MFCA trainers’ course/international conference in Pakistan
Material flow cost accounting (MFCA) is a management tool developed in Germany which focuses on the optimization of resources throughout operational flows. It examines the use of materials and energy as well as the waste produced, proposes the treatment of waste as resources, and therefore contributes to reductions in emissions and nonproducts, more efficient utilization of resources, and improved productivity. With its ISO 14051 standard published in 2011, which complements the ISO 14000 family of environmental management system standards, MFCA has helped numerous SMEs in advanced countries such as Germany, Japan, and the Republic of Korea to reduce waste and costs and thus increase profits and overall productivity. It is recognized and promoted internationally to address issues in productivity enhancement as well as environmental protection.
The Asian Productivity Organization (APO) has organized numerous demonstration projects on energy efficiency, MFCA, and related Green Productivity concepts. It has also conducted e-learning courses and published a training manual on ISO 14051 to assist member countries in adopting MFCA applications. However, SMEs in the Asia-Pacific are sometimes reluctant to attempt MFCA adoption due to a lack of information on how to start. At the same time, SMEs are widely regarded as a vulnerable sector that could benefit the most from MFCA.
Therefore, the APO, in collaboration with the National Productivity Organization (NPO) of Pakistan, conducted a training-of-trainers course on Material Flow Cost Accounting for SMEs in Islamabad, 2–6 September 2019. The course was held in conjunction with the APO–NPO International Conference on MFCA: Development of Demonstration Companies, which was attended by Federal Minister and Advisor to the Prime Minister for Climate Change Malik Amin Aslam as well as Minister of State for Parliamentary Affairs Ali Muhammad Khan. Twenty-one international and local participants from six APO member countries in addition to Pakistan attended the hands-on course as well as the conference.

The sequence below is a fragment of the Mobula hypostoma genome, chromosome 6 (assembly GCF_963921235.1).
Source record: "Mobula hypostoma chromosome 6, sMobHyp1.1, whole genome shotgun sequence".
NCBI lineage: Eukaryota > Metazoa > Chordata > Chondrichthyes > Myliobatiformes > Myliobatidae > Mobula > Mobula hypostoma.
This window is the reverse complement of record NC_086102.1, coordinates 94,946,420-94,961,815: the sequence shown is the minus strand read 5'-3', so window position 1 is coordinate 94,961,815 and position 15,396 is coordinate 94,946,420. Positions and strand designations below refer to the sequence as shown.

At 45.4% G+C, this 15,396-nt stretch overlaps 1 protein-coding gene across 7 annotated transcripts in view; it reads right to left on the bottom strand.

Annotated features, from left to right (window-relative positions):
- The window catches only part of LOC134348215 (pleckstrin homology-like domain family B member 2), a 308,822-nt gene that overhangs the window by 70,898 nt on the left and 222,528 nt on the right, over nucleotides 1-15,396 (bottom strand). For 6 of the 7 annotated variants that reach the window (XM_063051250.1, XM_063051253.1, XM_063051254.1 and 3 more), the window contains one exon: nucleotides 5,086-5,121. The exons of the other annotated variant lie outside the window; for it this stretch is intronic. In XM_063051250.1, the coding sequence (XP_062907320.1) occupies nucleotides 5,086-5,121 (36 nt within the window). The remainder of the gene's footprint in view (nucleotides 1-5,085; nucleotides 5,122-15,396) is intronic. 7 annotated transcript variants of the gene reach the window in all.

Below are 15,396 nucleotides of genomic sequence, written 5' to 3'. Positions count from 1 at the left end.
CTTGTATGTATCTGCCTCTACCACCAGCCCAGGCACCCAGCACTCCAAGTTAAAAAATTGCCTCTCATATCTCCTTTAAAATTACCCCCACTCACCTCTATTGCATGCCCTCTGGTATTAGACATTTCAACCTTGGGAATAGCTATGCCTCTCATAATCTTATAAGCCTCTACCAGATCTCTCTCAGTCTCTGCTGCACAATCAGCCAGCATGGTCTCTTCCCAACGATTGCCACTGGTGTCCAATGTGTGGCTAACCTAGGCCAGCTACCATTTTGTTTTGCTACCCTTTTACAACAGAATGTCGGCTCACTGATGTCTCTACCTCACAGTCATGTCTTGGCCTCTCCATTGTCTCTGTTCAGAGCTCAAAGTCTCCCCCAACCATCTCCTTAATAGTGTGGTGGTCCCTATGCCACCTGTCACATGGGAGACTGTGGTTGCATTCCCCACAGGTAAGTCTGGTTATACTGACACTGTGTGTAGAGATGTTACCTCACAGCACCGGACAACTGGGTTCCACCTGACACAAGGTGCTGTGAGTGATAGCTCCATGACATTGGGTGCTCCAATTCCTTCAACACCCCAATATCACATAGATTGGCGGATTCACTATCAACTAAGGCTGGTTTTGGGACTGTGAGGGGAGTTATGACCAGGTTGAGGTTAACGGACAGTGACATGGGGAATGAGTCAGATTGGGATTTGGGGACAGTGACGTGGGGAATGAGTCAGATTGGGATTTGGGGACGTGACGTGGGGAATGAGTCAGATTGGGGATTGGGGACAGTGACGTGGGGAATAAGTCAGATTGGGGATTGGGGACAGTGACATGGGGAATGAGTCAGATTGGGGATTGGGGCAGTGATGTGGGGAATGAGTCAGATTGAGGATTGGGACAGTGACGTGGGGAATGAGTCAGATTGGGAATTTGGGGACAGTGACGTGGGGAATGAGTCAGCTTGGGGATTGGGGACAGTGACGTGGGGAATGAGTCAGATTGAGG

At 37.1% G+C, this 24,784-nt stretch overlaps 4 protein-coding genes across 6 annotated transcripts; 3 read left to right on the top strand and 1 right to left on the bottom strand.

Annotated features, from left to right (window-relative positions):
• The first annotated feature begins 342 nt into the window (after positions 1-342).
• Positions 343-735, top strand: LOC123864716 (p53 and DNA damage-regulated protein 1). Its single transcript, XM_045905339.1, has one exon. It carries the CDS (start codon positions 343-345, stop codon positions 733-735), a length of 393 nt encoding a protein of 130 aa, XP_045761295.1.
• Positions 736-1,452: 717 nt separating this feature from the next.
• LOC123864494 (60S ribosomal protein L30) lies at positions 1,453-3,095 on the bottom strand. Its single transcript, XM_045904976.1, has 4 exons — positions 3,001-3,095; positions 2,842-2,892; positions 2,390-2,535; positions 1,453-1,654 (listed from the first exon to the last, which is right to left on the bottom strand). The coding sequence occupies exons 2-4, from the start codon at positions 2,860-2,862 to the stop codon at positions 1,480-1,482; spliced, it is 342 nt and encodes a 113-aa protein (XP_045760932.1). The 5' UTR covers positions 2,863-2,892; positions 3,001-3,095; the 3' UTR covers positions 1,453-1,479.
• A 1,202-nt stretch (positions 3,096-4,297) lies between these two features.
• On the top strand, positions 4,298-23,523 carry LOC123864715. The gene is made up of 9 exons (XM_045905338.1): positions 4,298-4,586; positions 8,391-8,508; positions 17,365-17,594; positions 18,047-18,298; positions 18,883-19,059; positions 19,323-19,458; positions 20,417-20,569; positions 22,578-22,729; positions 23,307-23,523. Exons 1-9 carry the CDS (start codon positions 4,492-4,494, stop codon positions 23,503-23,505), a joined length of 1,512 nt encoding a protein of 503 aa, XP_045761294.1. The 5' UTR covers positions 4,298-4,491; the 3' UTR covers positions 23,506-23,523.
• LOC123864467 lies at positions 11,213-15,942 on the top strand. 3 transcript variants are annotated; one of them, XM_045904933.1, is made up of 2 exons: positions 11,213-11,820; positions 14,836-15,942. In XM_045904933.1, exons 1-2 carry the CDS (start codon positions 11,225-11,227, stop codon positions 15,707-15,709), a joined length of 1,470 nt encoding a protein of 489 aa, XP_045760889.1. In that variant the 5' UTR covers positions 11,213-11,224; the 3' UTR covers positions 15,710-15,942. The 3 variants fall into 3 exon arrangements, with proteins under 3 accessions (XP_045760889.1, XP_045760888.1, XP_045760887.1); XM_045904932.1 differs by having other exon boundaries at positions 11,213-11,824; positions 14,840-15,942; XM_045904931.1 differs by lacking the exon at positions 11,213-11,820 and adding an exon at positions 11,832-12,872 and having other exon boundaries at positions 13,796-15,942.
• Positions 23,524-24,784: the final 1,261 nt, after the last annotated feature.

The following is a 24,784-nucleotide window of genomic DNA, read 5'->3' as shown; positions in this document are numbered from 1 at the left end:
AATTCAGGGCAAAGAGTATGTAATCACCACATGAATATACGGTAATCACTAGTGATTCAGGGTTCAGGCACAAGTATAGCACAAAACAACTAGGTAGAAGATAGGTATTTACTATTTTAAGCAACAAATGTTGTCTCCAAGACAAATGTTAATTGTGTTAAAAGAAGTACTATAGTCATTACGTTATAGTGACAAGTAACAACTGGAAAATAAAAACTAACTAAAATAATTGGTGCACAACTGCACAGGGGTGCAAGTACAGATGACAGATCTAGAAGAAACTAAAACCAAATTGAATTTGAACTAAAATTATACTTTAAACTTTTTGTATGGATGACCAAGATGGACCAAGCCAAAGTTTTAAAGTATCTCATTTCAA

MFCA is a relatively new concept in Pakistan, and therefore the main course objective was to provide a platform for company executives and environmental management professionals, including public-sector MFCA practitioners, to exchange real-life experiences, best practices, and information on waste management and MFCA applications. It also gave participants from the host country and Indonesia, IR Iran, Pakistan, the Philippines, Sri Lanka, and Vietnam an understanding of the concept of the circular economy and practical MFCA methodologies while helping the APO raise awareness of Green Productivity and strategies to meet the UN Sustainable Development Goals, particularly Goal 12: Responsible Consumption and Production.
The newly trained trainers are expected to design and conduct training programs that will guide SMEs in their home countries in improving organizational productivity performance through effective applications of MFCA and waste management by leveraging practical approaches and supplementary smart technologies. Importantly, the trainers will be able to disseminate success stories of MFCA implementation in SMEs and discuss their applicability or adaptability in their national contexts.
The suitability of an area for specific purposes depends on many facets of the ecosystem, and while sustainable land use causes no significant degradation of the resource base and environment, sustainability—particularly in relation to agriculture—has become increasingly difficult.